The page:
2024 March – News and Updates

2023 December – News and updates
January 17, 2024

2024 March – News and Updates

Mayi Kuwayu participant hits the jackpot!

At the start of our Study, we had promised to give away an iPad to a lucky survey participant. A few weeks ago, we drew a name from a very large pool of survey participants from the first wave. We are excited to share that Andrew Yooren from Victoria is the winner of the giveaway and will be receiving an iPad!
Congratulations, Andrew and thank you for sharing your story with us.

We are planning to do this giveaway again towards the end of this year. To participate in the draw all you need to do is share your story with us. Do a survey today and you might find yourself winning an iPad in the near future.

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From Community Researcher to Epidemiologist 

Mayi Kuwayu Community Researcher Nadine Hunt is all set to embark on a new journey.

Nadine is an Iamalaig and Kaantju woman from Far North Queensland, Coen in Cape York and the Kulkalgal Nation, Central Islands of the Torres Straits. She has been a Community Researcher, and more recently, a Coordinator for the Study. She coordinates community-based recruitment for the Study throughout Far North Queensland. She has also spent the past 18 months working alongside the Yarrabah community assisting in embedding their data systems and processes for their community development agenda through the Yarrabah Counts project.

In her spare time, Nadine is a superstar athlete. She enjoys keeping active and competes in triathlons. She recently competed in the IRONMAN World Championships, becoming the first First Nations woman to do so. She also volunteers as a running coach in Cairns.

Having been involced at community grassroots level her whole life, she is now taking her experience and expertise to the classroom as she begins her study with the Australian National University in the Master of Applied Epidemiologist (MAE) course.

“The MAE is a scary big step that I’m excited about. It will allow me to continue working this way and in a space I am passionate about.”

Nadine will be working with Ray Lovett, Katie Thurber and other members of our team as she finds her way through this exciting journey. We are very keen to see Nadine grow as an academic researcher and will be cheering for her all the way to graduation day.

Good luck, Nadine!

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Community partner spotlight – Carbal Medical Services 

The success and the outcome of the Mayi Kuwayu Study relies on gathering a broad range of data. The more people who fill out the survey, the more people we connect with, the better the scope for producing holistic data that can positively influence health and wellbeing for our communities. Community partner organisations play an important role in helping us reach remote and regional communities. Carbal Medical Services is one such proud partner of the Mayi Kuwayu Study.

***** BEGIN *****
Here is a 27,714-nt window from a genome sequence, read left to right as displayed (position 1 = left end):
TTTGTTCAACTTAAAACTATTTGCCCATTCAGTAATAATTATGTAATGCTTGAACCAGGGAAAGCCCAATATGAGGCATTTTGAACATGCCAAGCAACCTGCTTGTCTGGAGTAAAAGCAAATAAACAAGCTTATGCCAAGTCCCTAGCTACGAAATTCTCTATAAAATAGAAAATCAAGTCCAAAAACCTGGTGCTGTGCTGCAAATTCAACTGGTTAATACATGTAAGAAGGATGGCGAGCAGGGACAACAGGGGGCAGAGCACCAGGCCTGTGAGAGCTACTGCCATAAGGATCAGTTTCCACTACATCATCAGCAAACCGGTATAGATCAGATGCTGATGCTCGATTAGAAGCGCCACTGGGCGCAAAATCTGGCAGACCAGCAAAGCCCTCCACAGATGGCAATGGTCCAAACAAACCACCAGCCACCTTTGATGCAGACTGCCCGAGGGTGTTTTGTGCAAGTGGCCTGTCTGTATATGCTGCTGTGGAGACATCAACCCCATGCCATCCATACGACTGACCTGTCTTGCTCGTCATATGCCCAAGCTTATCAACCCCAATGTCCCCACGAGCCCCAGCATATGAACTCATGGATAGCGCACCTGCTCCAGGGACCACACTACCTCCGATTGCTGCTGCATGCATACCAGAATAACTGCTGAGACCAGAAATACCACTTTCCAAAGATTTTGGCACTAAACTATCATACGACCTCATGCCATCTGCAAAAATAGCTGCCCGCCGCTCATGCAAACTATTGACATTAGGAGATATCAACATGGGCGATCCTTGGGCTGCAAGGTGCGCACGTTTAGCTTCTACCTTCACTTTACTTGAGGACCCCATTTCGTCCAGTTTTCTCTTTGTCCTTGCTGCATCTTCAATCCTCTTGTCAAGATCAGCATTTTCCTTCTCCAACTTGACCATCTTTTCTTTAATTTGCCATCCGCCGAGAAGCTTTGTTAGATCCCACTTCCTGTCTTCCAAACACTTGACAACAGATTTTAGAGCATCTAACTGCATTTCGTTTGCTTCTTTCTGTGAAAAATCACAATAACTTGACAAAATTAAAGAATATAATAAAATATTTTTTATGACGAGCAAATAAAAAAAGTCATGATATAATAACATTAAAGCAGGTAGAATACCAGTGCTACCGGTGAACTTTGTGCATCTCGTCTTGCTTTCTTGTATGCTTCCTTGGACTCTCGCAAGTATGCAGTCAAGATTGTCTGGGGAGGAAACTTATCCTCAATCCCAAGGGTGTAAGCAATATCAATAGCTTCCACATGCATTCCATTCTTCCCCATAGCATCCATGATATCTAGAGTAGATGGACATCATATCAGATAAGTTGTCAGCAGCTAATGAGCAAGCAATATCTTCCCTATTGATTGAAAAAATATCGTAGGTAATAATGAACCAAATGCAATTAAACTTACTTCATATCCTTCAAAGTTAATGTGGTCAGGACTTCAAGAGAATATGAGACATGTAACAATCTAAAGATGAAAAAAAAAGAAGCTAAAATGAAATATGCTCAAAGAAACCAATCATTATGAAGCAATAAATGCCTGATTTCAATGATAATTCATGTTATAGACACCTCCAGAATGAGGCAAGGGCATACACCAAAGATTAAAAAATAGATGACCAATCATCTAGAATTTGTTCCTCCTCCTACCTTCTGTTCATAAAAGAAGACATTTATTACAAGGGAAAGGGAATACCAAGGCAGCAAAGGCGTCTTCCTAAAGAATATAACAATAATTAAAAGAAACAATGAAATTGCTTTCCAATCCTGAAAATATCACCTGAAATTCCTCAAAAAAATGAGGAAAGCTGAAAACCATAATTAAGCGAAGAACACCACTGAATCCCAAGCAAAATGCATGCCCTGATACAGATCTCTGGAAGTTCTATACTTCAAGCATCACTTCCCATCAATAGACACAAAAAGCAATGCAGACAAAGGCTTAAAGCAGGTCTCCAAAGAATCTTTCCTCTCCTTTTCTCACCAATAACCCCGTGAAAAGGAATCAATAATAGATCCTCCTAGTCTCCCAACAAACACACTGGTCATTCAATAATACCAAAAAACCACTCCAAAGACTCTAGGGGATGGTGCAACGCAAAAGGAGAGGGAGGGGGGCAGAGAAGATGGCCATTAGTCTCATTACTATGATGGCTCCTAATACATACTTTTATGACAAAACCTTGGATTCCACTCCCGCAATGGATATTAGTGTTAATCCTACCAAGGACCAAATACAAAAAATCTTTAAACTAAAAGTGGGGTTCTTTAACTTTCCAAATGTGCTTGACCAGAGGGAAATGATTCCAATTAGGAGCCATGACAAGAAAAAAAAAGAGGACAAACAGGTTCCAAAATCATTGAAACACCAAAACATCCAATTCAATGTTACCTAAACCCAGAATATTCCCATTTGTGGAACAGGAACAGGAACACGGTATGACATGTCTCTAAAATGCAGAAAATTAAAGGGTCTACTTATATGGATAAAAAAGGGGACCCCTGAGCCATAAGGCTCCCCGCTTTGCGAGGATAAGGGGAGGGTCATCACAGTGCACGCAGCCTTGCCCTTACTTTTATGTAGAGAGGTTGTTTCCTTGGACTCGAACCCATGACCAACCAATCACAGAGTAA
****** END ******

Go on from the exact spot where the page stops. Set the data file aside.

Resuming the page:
Carbal Medical Services is an Aboriginal Medical Service operating in Darling and Southern Downs regions. Their extensive health provision encompasses two general practice clinics, 27 health outreach programs, dental services, NDIS support, and medical accommodation. They are dedicated to consistently enhancing healthcare initiatives to better address the unique requirements of the local Aboriginal and Torres Strait Islander community.

Carbal’s active participation and support of the Mayi Kuwayu Study reflect their commitment to inform health policy through evidence-based findings. Guidance from the Mayi Kuwayu survey helps improve their services to address and overcome the health challenges of their community more accurately. Like our Study, Carbal embodies a healthcare philosophy steered by community input and stakeholder collaboration.

Like Carbal Medical Services, our study often partners with community organisations. Please get in touch if you would like your organisation to be involved in the study – mkstudy@anu.edu.au

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Advancing Indigenous data empowerment 

Mayi Kuwayu Study Director Ray Lovett will be placed at Harvard University for four months as a Fulbright scholar to build international Indigenous data collaborations.

Key data that matters to Aboriginal and Torres Strait Islander people, such as our Connection to Country, our culture, our language and our ways of living that affect our wellbeing, are excluded from state measurement processes (like health and wellbeing surveys). This lack of data prevents the creation of effective policies that centre mob and improve health and wellbeing.

The Mayi Kuwayu Study has created a wealth of knowledge about how to create data of importance to Indigenous peoples in Australia and now these processes will be shared with Indigenous colleagues from the United States. A network will be created so that there can be cultural and educational exchange between mobs in the US and in Australia.

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New member on board 

In the past month, we have welcomed a new member to our team.

Dr Chris McKay is a Koori man who grew up on Dharawal Country in Wollongong NSW. He has recently completed his PhD under the supervision of Noongar doctor and Professor Sandra Eades. He has been a supporter of our Study long before he joined the team.

“I admire the way this Study has been designed with community ownership and priorities. I have been seeing the important findings that have come out of it, so it’s a real privilege now to be a part of the Study.”

We are very grateful to have Chris’s expertise in our team. Welcome to the team, Chris!